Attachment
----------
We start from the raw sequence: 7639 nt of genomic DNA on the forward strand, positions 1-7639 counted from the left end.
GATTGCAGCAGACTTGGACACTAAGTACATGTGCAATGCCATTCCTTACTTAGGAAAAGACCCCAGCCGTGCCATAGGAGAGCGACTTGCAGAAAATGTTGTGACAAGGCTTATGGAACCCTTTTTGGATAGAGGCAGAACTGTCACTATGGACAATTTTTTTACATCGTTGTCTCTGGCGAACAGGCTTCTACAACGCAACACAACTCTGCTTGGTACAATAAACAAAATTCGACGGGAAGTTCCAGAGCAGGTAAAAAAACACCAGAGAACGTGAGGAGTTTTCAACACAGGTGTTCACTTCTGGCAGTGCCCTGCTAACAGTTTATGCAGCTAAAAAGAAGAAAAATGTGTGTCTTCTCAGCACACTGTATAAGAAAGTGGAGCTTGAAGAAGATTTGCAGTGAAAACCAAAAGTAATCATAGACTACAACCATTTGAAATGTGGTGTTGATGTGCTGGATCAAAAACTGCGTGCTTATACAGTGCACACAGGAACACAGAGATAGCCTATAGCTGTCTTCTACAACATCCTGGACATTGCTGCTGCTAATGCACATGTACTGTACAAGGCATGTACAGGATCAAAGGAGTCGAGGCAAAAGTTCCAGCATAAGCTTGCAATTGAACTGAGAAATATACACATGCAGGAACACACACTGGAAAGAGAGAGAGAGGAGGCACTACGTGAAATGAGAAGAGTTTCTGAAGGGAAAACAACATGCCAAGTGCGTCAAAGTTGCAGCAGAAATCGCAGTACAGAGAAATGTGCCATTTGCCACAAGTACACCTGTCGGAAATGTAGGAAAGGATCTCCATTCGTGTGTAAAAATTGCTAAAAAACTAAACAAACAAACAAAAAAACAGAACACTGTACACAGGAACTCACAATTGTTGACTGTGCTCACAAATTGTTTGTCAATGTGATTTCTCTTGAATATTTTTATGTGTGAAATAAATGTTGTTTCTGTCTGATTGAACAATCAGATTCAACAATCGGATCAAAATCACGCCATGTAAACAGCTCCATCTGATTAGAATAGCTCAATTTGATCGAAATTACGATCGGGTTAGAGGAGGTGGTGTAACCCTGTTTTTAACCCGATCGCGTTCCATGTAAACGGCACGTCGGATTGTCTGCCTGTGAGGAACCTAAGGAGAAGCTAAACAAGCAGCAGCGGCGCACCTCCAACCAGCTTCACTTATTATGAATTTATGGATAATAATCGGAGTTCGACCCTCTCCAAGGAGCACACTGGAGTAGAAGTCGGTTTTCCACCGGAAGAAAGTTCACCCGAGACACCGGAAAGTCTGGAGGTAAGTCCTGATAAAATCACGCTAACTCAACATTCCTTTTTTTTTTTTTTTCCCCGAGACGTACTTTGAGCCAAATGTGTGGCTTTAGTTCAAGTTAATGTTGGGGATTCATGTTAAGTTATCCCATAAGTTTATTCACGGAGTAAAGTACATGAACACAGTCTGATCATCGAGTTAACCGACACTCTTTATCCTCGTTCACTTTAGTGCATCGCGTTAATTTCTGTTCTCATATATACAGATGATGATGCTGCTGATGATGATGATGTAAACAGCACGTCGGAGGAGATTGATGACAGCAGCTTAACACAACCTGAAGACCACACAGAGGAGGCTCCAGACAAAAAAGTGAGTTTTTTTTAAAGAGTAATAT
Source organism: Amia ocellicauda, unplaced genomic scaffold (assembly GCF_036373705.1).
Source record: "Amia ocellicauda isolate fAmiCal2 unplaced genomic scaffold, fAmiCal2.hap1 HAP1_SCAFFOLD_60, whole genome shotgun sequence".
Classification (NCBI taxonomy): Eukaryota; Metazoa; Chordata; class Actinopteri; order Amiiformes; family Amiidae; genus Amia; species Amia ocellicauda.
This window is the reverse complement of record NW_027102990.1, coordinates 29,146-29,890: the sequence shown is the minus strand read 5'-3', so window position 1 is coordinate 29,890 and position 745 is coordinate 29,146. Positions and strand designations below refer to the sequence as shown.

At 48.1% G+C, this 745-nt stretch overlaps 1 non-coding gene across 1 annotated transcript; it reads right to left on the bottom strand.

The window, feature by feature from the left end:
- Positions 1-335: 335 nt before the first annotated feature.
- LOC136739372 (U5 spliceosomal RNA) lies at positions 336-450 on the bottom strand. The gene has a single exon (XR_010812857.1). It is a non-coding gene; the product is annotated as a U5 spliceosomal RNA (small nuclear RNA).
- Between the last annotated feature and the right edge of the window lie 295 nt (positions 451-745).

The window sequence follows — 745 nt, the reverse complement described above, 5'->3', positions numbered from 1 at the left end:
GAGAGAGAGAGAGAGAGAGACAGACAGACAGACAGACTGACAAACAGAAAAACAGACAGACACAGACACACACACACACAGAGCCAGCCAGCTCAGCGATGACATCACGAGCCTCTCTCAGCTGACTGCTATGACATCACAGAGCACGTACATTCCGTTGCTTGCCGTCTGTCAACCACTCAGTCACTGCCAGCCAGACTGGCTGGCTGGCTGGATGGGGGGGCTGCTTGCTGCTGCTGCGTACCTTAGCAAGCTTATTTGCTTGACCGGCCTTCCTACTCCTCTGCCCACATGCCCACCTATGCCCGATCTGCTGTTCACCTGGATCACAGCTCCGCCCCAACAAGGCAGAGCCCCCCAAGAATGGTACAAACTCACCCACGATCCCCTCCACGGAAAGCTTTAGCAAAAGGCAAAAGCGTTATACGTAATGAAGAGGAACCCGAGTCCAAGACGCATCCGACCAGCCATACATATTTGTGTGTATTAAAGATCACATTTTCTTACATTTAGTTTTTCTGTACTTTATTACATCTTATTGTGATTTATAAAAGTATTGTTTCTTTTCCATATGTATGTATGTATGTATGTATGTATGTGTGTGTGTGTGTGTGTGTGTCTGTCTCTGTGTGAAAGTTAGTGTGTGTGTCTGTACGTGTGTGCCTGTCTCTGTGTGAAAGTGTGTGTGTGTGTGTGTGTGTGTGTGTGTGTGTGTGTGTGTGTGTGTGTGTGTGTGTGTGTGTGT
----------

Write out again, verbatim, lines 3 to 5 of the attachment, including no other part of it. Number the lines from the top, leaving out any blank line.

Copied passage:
Source organism: Amia ocellicauda, unplaced genomic scaffold (assembly GCF_036373705.1).
Source record: "Amia ocellicauda isolate fAmiCal2 unplaced genomic scaffold, fAmiCal2.hap1 HAP1_SCAFFOLD_60, whole genome shotgun sequence".
Classification (NCBI taxonomy): Eukaryota; Metazoa; Chordata; class Actinopteri; order Amiiformes; family Amiidae; genus Amia; species Amia ocellicauda.